Transferred To The Pentagon

It was from Florida that my father was transferred to the Pentagon. Our life in the nation’s capital was bleak as we moved from one rental house to another while my mother scraped together meals from scant wartime provisions. Sometimes we ate horse-meat prepared for Pickwick the cat, and sometimes Pickwick, adored and patronized by my father, would lay siege to our own meager beef rations on the dining table.

Of School And Chewing Gum Wrappers

Meanwhile, I was enrolled at the prestigious Sidwell Friends School, where my classmates bragged about their fathers who were leading armies in Europe, but how could I brag about my father who was sitting at a desk?

At school we collected chewing gum wrappers for the metal drive, under the illusion that they would be used to build airplanes, while I was unaware that my father was saving England, collaborating with British Intelligence in countermeasures against the German V-2 rockets that threatened London from the Coast of Normandy.

An Organizational Genius Rises To The Occasion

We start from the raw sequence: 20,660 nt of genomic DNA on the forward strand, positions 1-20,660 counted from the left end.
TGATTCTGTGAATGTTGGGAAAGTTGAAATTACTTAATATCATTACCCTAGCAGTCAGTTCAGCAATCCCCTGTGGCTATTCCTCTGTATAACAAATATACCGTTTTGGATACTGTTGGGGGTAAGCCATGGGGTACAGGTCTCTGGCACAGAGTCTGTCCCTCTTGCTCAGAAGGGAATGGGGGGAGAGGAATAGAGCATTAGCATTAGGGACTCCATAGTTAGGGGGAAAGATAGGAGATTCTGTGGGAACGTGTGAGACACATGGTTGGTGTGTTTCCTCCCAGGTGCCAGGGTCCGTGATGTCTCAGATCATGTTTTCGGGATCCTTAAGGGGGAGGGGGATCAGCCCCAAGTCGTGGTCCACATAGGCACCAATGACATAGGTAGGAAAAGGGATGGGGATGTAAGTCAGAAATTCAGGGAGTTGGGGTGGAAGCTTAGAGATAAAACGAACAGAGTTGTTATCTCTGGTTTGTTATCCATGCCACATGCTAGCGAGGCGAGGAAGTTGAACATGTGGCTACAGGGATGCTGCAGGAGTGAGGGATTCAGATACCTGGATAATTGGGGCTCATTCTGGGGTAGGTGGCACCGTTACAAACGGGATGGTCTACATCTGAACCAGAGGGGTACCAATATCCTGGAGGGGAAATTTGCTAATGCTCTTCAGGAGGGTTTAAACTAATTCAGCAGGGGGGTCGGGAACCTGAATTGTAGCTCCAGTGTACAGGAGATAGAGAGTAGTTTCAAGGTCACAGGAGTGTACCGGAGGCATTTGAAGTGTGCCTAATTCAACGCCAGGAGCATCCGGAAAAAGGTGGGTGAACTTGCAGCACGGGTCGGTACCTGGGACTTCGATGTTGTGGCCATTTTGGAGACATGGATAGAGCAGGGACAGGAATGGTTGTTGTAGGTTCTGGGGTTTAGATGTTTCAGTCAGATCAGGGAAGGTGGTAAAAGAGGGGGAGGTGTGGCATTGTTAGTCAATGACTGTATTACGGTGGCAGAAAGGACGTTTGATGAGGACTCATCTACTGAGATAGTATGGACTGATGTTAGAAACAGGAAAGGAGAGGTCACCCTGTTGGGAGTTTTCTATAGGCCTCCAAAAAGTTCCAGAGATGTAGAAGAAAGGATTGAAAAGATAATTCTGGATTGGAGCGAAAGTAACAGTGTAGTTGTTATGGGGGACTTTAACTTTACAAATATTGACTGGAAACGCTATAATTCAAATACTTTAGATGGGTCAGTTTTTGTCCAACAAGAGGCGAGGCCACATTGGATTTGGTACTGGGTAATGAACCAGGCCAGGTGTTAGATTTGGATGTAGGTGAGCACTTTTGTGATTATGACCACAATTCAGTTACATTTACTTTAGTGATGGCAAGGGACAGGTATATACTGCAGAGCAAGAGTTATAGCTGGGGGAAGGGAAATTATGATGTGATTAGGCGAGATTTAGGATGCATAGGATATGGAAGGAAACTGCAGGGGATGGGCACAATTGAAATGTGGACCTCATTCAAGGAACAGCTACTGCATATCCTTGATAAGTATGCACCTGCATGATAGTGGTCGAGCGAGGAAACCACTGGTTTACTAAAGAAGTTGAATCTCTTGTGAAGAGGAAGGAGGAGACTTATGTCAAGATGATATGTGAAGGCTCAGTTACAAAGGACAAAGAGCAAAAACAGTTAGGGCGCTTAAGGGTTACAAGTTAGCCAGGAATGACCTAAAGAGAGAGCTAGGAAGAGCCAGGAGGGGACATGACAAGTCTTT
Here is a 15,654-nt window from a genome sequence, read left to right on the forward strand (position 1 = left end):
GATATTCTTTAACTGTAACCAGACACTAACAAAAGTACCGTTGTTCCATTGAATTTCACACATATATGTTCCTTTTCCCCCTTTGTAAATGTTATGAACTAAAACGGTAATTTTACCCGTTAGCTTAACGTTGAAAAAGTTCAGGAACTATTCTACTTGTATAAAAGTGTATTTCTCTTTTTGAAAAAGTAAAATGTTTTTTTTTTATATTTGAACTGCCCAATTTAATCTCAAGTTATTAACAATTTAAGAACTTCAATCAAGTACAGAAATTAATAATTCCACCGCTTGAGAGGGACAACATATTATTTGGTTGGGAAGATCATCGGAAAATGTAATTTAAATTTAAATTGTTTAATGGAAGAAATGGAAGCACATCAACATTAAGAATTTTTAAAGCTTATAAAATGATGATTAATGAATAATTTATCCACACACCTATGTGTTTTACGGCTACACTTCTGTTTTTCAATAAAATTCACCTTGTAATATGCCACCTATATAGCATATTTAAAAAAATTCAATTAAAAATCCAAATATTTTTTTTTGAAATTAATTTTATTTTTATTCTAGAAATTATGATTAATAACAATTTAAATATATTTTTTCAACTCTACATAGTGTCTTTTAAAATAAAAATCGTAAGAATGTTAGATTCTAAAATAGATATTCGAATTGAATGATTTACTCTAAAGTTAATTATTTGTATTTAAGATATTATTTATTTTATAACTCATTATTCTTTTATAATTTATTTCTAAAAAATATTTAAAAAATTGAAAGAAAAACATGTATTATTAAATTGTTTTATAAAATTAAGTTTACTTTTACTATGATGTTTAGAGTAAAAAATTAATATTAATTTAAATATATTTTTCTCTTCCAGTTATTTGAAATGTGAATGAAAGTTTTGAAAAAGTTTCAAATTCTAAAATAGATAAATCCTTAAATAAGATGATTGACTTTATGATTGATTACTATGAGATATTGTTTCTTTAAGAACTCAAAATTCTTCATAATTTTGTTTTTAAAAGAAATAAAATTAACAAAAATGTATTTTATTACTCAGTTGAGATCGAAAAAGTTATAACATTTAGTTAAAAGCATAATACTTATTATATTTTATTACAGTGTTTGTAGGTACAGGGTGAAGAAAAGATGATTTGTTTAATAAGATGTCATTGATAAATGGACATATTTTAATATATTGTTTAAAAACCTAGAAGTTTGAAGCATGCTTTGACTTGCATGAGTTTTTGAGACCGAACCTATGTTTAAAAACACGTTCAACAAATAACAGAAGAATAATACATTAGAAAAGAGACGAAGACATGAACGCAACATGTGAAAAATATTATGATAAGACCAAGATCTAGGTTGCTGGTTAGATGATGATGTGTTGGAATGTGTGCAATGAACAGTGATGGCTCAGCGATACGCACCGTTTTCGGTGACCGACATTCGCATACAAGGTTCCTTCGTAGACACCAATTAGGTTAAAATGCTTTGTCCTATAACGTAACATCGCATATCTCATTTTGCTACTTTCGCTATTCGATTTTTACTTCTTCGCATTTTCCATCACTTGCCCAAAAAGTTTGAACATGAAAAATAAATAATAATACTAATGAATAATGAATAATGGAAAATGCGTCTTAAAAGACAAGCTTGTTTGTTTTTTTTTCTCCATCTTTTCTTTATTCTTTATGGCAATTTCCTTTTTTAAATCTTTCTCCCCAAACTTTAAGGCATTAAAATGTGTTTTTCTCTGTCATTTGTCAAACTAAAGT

As a mathematical and organizational genius, my father was a perfect candidate for the nascent CIA, born after the war under the name of "CIG," or Central Intelligence Group. Pop had just joined it when West Point offered him another professorship. He loved West Point—its discipline, order, and predictability. In a letter that I found after his death he sorrowfully declined the offer, stating that the CIG needed him: "The Group is scarcely old enough to walk alone, and is in that difficult stage of attempting to function while it is still organizing."

If the job was as dull as described by Arthur B. Darling in his book, The Central Intelligence Agency: An Instrument of Government to 1950, it’s no wonder my father wanted to be elsewhere. The work seemed to consist of endless committee meetings and interdepartmental squabbles, with my father later admitting that he couldn’t stand anyone who disagreed with him.

The squalling baby known as "CIG" was designed to replace the only existing wartime intelligence-gathering organization, called "OSS," or "Office of Strategic Services," which my father ridiculed, calling it "Oh So Secret," while referring to its leader, General William Donovan, as "Wild Bill."

Sobering Events In The Wake Of President Roosevelt's Sudden Death

The OSS met its demise five months after President Roosevelt’s sudden death. His successor, Harry Truman, feared Donovan’s charisma and gave him ten days to dissolve the organization. Having to cobble together a replacement agency that would provide information to guide him through the emerging Cold War, Truman dragged in a reluctant Rear Admiral, Sidney Souers, to head the new organization.